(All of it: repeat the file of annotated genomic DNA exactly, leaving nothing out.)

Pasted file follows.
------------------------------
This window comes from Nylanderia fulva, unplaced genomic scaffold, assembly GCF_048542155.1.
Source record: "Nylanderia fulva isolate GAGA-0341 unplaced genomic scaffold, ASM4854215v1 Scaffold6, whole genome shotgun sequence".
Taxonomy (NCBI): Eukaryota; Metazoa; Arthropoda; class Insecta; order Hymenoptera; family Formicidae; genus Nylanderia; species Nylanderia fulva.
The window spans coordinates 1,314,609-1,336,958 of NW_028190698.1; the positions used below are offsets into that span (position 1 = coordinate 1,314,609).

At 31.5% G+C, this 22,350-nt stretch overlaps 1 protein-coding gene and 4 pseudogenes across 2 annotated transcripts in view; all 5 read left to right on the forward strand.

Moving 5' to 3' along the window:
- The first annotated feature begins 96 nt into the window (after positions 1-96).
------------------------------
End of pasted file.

This window comes from Nylanderia fulva, unplaced genomic scaffold, assembly GCF_048542155.1.
Source record: "Nylanderia fulva isolate GAGA-0341 unplaced genomic scaffold, ASM4854215v1 Scaffold6, whole genome shotgun sequence".
Taxonomy (NCBI): Eukaryota; Metazoa; Arthropoda; class Insecta; order Hymenoptera; family Formicidae; genus Nylanderia; species Nylanderia fulva.
The window spans coordinates 1,314,609-1,336,958 of NW_028190698.1; the positions used below are offsets into that span (position 1 = coordinate 1,314,609).

At 31.5% G+C, this 22,350-nt stretch overlaps 1 protein-coding gene and 4 pseudogenes across 2 annotated transcripts in view; all 5 read left to right on the forward strand.

Moving 5' to 3' along the window:
- The first annotated feature begins 96 nt into the window (after positions 1-96).